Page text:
“I expected it to be brown and devastated, but it’s green. When we were leaving Port-au-Prince during the morning rush, people were well-groomed and well-dressed and purposeful, all with bright eyes and ready for work. It’s a scene of energy. I can’t understand why this is the poorest nation in the Western Hemisphere.”
    Dahl has read many of the news reports about aid money disappearing in Haiti, or never getting to the people most in need, in the form of jobs. He participated personally in a Micah Project food-serving session while he was there, using staples such as dry beans, rice and cooking oil.
    “The food we distribute comes from USAID,” Dahl said. “Our very small NGO is entirely staffed by Haitians to support Haitians. Zero percent of donations are spent on administrative costs,” he said, because it is staffed mostly by volunteers.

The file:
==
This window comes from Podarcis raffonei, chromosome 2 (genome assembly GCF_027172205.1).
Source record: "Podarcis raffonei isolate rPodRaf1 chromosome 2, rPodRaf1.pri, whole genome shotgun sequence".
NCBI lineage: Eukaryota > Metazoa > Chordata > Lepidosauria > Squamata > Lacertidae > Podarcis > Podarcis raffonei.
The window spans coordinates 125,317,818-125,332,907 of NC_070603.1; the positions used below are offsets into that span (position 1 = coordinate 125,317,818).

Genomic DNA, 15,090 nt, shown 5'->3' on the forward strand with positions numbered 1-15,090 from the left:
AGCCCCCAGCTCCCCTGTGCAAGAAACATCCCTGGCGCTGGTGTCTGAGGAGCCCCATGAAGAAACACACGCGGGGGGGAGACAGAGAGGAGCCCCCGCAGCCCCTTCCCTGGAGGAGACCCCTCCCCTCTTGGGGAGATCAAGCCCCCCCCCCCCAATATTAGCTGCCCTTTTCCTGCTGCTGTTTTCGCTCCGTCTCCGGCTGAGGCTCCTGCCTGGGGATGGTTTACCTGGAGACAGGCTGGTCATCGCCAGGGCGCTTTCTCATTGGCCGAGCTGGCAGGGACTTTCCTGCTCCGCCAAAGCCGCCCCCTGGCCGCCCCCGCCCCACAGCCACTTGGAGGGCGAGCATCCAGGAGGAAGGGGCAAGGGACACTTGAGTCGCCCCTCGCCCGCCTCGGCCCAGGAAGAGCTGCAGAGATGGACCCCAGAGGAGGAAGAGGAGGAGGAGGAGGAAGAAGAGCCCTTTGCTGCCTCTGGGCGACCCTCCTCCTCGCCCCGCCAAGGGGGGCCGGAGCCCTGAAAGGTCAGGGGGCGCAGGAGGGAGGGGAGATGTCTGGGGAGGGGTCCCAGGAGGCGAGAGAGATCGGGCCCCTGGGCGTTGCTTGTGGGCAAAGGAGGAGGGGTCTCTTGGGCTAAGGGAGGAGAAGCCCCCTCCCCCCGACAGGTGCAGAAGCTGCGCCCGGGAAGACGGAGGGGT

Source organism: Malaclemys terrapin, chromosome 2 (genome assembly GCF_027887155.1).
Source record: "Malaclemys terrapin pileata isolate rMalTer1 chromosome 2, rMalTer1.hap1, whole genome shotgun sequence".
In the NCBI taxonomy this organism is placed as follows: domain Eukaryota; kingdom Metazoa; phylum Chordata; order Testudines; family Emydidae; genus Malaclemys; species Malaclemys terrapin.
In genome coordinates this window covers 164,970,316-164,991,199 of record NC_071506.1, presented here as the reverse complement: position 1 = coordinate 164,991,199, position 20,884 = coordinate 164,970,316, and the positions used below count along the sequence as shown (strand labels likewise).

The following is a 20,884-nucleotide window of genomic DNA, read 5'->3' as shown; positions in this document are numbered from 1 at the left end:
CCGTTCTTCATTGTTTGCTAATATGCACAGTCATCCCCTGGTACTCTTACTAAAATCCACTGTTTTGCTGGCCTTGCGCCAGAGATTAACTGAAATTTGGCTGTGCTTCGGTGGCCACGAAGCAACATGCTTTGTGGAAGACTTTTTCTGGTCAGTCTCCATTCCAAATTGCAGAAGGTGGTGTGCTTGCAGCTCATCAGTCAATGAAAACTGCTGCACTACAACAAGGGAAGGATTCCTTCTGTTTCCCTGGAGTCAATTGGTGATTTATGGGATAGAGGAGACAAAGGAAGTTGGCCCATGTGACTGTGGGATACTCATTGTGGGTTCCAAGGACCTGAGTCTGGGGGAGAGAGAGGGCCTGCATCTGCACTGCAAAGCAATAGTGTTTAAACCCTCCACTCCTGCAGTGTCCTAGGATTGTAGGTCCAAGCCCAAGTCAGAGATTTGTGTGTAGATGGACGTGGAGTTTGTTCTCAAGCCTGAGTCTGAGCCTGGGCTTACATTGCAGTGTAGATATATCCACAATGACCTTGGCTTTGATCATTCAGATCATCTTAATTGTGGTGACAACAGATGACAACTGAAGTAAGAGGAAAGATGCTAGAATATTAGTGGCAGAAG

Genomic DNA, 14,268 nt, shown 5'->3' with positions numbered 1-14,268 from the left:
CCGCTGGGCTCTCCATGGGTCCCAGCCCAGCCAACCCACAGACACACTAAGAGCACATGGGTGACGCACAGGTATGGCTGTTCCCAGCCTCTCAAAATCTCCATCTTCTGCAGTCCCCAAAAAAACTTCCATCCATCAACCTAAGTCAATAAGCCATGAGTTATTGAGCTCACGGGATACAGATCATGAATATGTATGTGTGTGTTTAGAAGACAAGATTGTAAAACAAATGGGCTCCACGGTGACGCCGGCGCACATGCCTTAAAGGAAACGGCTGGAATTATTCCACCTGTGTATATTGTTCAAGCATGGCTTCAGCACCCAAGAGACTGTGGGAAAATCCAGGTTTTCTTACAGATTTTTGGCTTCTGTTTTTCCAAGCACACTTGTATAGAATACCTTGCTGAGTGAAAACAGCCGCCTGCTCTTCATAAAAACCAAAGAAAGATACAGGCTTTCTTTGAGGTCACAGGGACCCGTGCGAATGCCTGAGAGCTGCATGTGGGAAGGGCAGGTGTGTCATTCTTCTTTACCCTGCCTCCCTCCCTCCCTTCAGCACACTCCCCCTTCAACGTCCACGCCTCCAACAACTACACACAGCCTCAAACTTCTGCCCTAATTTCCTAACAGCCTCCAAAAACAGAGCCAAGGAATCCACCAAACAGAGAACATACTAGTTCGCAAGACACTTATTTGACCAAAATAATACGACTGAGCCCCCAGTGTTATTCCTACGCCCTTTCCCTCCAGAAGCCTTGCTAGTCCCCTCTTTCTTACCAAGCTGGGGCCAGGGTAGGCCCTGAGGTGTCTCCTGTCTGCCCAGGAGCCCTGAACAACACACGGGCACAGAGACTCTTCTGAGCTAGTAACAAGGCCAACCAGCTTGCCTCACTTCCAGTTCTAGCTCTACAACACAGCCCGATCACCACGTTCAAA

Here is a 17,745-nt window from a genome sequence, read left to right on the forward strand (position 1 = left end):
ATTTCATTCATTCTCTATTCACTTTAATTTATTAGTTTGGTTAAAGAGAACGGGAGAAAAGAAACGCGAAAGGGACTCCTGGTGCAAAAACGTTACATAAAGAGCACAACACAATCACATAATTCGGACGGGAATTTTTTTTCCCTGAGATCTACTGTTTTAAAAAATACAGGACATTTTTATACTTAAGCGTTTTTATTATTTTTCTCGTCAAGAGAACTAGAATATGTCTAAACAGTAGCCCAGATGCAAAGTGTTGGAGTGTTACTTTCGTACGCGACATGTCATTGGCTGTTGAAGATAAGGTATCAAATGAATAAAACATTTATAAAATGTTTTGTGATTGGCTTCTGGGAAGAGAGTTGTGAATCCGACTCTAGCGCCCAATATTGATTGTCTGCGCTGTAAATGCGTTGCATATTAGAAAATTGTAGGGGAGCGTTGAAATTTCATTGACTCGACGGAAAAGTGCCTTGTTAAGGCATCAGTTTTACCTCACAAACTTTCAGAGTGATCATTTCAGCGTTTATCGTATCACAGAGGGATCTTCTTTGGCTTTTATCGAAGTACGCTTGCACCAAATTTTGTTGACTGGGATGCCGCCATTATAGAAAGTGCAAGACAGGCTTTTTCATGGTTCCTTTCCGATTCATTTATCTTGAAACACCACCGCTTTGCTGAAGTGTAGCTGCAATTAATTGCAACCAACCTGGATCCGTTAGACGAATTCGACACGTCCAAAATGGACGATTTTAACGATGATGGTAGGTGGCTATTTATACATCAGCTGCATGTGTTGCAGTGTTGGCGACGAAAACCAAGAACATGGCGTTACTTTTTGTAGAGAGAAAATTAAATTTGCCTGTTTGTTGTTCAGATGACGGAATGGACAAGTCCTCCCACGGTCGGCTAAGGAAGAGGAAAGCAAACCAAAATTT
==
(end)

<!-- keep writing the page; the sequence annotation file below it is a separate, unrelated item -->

Dahl said that despite the fatalistic tone of news reports about aid funding going to no avail in Haiti, he found many projects in the works using Haitian labor and expertise, including the new Mirebalais National Teaching Hospital, associated with Harvard University and funded by Partners in Health.
    “Doctors in training would be instructed by teleconferencing video from Harvard University and elsewhere,” Dahl said.
Dahl said there are no plans for St. Thomas to send another contingent to check in on the Haiti Micah Project, but that donations are being accepted at the church to continue relief efforts.
 “Mostly when people show up at relief centers they get in the way and distort things,” Dahl said. “But having a personal experience there helped me to understand that the children are really being fed and educated and are all bright-eyed and bushy-tailed.”
Dahl also taught the children Sunday School lessons.
    “But that was for me, more than for them,” he said.
    To contribute to St. Thomas’ support for the Micah Project, call 726-5349, ext. 21.    

Tony Evans:

Those who assisted in the Haiti project included, from left, Sandra Willingham, Art Dahl, the Rev. Joseph Constant, Jim Snow and Candy Walton.